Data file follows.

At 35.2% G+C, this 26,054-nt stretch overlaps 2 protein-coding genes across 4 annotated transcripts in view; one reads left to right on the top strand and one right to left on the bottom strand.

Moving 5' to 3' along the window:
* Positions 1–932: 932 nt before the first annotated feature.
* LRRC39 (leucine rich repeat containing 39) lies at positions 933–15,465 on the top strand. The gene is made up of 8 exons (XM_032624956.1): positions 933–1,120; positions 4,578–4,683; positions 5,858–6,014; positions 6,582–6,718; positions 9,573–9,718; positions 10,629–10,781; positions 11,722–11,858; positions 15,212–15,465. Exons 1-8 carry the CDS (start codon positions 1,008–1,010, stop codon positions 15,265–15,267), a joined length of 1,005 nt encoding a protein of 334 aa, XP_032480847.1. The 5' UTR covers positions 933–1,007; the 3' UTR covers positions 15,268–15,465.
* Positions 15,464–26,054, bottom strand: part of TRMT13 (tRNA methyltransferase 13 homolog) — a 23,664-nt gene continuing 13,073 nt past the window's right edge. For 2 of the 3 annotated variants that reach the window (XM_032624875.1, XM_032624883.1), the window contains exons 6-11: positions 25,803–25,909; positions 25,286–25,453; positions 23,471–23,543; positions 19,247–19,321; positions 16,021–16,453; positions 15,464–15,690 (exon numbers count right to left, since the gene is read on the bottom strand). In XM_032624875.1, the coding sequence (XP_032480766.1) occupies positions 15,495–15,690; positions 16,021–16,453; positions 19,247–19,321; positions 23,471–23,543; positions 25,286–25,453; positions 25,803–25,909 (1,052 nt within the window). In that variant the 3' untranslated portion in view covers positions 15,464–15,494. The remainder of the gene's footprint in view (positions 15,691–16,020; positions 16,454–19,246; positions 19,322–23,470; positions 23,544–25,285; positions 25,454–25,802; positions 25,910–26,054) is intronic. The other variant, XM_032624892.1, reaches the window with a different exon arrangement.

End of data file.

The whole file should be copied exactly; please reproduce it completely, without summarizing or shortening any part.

At 35.2% G+C, this 26,054-nt stretch overlaps 2 protein-coding genes across 4 annotated transcripts in view; one reads left to right on the top strand and one right to left on the bottom strand.

Moving 5' to 3' along the window:
* Positions 1–932: 932 nt before the first annotated feature.
* LRRC39 (leucine rich repeat containing 39) lies at positions 933–15,465 on the top strand. The gene is made up of 8 exons (XM_032624956.1): positions 933–1,120; positions 4,578–4,683; positions 5,858–6,014; positions 6,582–6,718; positions 9,573–9,718; positions 10,629–10,781; positions 11,722–11,858; positions 15,212–15,465. Exons 1-8 carry the CDS (start codon positions 1,008–1,010, stop codon positions 15,265–15,267), a joined length of 1,005 nt encoding a protein of 334 aa, XP_032480847.1. The 5' UTR covers positions 933–1,007; the 3' UTR covers positions 15,268–15,465.
* Positions 15,464–26,054, bottom strand: part of TRMT13 (tRNA methyltransferase 13 homolog) — a 23,664-nt gene continuing 13,073 nt past the window's right edge. For 2 of the 3 annotated variants that reach the window (XM_032624875.1, XM_032624883.1), the window contains exons 6-11: positions 25,803–25,909; positions 25,286–25,453; positions 23,471–23,543; positions 19,247–19,321; positions 16,021–16,453; positions 15,464–15,690 (exon numbers count right to left, since the gene is read on the bottom strand). In XM_032624875.1, the coding sequence (XP_032480766.1) occupies positions 15,495–15,690; positions 16,021–16,453; positions 19,247–19,321; positions 23,471–23,543; positions 25,286–25,453; positions 25,803–25,909 (1,052 nt within the window). In that variant the 3' untranslated portion in view covers positions 15,464–15,494. The remainder of the gene's footprint in view (positions 15,691–16,020; positions 16,454–19,246; positions 19,322–23,470; positions 23,544–25,285; positions 25,454–25,802; positions 25,910–26,054) is intronic. The other variant, XM_032624892.1, reaches the window with a different exon arrangement.